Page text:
There are many variants, but the basic idea is to sample blocks of a time series, probably overlapping blocks. So if a time series yt  has n elements, y1,..,yn and the block length is m, there are n-m blocks, and it is necessary to use n/m of these blocks to construct another time series of length n. Issues arise when m is not a perfect divisor of n, and it is necessary to develop special rules for handling the final values of the simulated series in that case.

Block bootstrapping is used by Bergmeir, Hyndman, and Benıtez in bagging exponential smoothing forecasts.

How Good Are Bootstrapped Estimates?

Consistency in statistics or econometrics involves whether or not an estimate or measure converges to an unbiased value as sample size increases – or basically goes to infinity.

This is a huge question with bootstrapped statistics, and there are new findings all the time.

Interestingly, sometimes bootstrapped estimates can actually converge faster to the appropriate unbiased values than can be achieved simply by increasing sample size.

And some metrics really do not lend themselves to bootstrapping.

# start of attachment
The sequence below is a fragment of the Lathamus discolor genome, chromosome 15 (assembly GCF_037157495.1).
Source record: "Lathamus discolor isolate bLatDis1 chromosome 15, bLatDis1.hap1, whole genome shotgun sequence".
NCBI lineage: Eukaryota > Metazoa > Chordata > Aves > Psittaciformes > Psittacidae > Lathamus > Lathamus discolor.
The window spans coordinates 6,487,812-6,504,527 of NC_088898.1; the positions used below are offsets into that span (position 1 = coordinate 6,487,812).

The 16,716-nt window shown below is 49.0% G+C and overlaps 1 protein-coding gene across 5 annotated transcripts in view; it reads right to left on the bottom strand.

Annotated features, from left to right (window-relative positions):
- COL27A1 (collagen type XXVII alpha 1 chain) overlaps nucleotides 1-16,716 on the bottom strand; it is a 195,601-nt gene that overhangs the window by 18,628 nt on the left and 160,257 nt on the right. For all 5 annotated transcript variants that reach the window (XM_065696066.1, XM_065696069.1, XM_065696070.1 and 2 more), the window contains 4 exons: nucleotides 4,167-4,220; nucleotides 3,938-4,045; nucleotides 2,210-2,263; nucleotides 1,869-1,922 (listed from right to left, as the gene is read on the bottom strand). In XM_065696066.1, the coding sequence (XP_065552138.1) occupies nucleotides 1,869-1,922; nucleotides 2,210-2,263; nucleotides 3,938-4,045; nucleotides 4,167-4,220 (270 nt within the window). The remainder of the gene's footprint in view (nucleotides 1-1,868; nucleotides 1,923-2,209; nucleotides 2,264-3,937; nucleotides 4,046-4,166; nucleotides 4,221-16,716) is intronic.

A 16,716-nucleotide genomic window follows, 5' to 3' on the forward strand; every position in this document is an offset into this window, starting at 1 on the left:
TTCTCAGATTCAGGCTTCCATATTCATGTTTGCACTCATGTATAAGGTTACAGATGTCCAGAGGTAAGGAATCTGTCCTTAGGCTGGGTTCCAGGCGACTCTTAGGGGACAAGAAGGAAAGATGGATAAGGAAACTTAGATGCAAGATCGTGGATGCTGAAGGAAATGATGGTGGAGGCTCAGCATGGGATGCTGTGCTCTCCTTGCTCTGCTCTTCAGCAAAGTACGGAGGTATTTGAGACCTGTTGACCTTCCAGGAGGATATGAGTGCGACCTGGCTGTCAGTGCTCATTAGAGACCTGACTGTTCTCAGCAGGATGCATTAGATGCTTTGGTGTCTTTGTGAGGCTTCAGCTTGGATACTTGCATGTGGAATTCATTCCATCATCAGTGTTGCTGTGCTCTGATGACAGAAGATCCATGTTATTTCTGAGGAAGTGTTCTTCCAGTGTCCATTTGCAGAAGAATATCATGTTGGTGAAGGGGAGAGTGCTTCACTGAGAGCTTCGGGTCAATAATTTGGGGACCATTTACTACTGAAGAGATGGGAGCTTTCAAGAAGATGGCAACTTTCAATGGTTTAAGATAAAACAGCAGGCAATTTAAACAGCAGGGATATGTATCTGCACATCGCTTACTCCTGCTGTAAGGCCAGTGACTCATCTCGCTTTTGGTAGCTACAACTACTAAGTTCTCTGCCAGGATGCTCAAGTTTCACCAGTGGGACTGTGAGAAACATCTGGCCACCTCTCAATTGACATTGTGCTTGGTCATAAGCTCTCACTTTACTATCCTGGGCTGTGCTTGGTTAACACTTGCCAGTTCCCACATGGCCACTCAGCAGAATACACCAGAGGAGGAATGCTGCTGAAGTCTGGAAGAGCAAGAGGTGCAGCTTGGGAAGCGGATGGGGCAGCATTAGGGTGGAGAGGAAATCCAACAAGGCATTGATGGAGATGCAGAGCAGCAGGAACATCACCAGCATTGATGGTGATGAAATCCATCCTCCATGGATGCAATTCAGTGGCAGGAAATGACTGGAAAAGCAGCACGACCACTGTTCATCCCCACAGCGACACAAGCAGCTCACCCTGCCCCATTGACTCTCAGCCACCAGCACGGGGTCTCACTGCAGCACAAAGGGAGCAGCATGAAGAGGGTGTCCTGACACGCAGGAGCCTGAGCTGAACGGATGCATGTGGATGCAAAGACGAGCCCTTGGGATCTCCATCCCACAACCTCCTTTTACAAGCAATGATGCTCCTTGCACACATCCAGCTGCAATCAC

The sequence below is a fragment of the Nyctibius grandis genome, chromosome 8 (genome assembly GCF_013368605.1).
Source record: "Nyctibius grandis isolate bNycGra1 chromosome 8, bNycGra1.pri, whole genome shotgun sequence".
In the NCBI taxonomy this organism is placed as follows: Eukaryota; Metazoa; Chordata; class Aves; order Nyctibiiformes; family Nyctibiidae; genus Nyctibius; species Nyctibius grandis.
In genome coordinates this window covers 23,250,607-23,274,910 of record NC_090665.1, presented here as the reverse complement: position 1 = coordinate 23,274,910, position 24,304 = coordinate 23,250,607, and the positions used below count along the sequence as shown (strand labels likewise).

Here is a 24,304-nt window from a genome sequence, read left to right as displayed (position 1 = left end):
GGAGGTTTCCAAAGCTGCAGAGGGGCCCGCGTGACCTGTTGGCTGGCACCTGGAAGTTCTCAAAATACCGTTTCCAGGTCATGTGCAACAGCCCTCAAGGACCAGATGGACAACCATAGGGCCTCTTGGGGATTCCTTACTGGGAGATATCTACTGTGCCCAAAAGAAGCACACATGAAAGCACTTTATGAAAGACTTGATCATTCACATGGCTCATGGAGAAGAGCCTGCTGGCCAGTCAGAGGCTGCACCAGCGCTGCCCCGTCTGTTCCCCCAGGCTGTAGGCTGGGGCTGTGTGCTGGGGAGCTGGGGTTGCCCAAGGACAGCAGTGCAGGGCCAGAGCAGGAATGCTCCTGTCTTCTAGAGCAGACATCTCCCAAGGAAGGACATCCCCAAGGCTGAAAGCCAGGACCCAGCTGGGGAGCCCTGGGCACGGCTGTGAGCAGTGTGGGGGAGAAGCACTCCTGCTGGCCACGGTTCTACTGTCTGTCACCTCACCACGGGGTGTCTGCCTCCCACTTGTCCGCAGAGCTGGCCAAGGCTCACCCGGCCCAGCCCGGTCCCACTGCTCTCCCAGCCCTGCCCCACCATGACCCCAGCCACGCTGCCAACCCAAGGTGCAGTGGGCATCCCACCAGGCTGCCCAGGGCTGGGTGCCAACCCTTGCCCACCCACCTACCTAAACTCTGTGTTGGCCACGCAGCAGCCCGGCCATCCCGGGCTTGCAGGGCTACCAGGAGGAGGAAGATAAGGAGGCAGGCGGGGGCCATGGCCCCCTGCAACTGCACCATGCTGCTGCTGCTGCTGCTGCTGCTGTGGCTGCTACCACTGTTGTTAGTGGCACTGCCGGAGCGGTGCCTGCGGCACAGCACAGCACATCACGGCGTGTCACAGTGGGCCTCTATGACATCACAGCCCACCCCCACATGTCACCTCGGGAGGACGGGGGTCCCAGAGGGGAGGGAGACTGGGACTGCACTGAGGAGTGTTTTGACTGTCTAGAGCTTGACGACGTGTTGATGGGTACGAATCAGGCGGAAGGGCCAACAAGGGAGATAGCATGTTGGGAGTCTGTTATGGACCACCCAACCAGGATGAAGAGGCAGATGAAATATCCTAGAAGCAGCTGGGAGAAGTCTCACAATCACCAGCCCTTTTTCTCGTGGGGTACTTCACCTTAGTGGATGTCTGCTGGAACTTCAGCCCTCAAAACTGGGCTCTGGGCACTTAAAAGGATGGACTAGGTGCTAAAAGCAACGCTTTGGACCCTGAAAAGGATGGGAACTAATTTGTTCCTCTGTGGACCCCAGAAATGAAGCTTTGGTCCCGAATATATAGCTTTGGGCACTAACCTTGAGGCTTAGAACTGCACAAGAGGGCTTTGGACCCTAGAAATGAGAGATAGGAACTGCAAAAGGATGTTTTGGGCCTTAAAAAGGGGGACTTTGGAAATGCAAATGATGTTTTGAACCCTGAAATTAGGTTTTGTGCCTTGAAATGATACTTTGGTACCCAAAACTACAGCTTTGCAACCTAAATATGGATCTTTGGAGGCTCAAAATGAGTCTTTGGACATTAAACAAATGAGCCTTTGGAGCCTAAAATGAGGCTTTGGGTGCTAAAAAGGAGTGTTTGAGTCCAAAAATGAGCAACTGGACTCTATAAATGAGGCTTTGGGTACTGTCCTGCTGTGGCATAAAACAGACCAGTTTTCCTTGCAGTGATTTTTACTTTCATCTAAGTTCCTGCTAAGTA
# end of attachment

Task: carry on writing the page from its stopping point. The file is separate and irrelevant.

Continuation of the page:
Also some samples are inappropriate for bootstrapping.  Gelman, for example, writes about the problem of “separation” in a sample

[In} ..an example of a poll from the 1964 U.S. presidential election campaign, … none of the black respondents in the sample supported the Republican candidate, Barry Goldwater… If zero black respondents in the sample supported Barry Goldwater, then zero black respondents in any bootstrap sample will support Goldwater as well. Indeed, bootstrapping can exacerbate separation by turning near-separation into complete separation for some samples. For example, consider a survey in which only one or two of the black respondents support the Republican candidate. The resulting logistic regression estimate will be noisy but it will be finite.

Here is a video doing a good job of covering the bases on boostrapping. I suggest sampling portions of it first. It’s quite good, but it may seem too much going into it.

# Bagging Exponential Smoothing Forecasts

Bergmeir, Hyndman, and Benıtez (BHB) successfully combine two powerful techniques – exponential smoothing and bagging (bootstrap aggregation) – in ground-breaking research.

I predict the forecasting system described in Bagging Exponential Smoothing Methods using STL Decomposition and Box-Cox Transformation will see wide application in business and industry forecasting.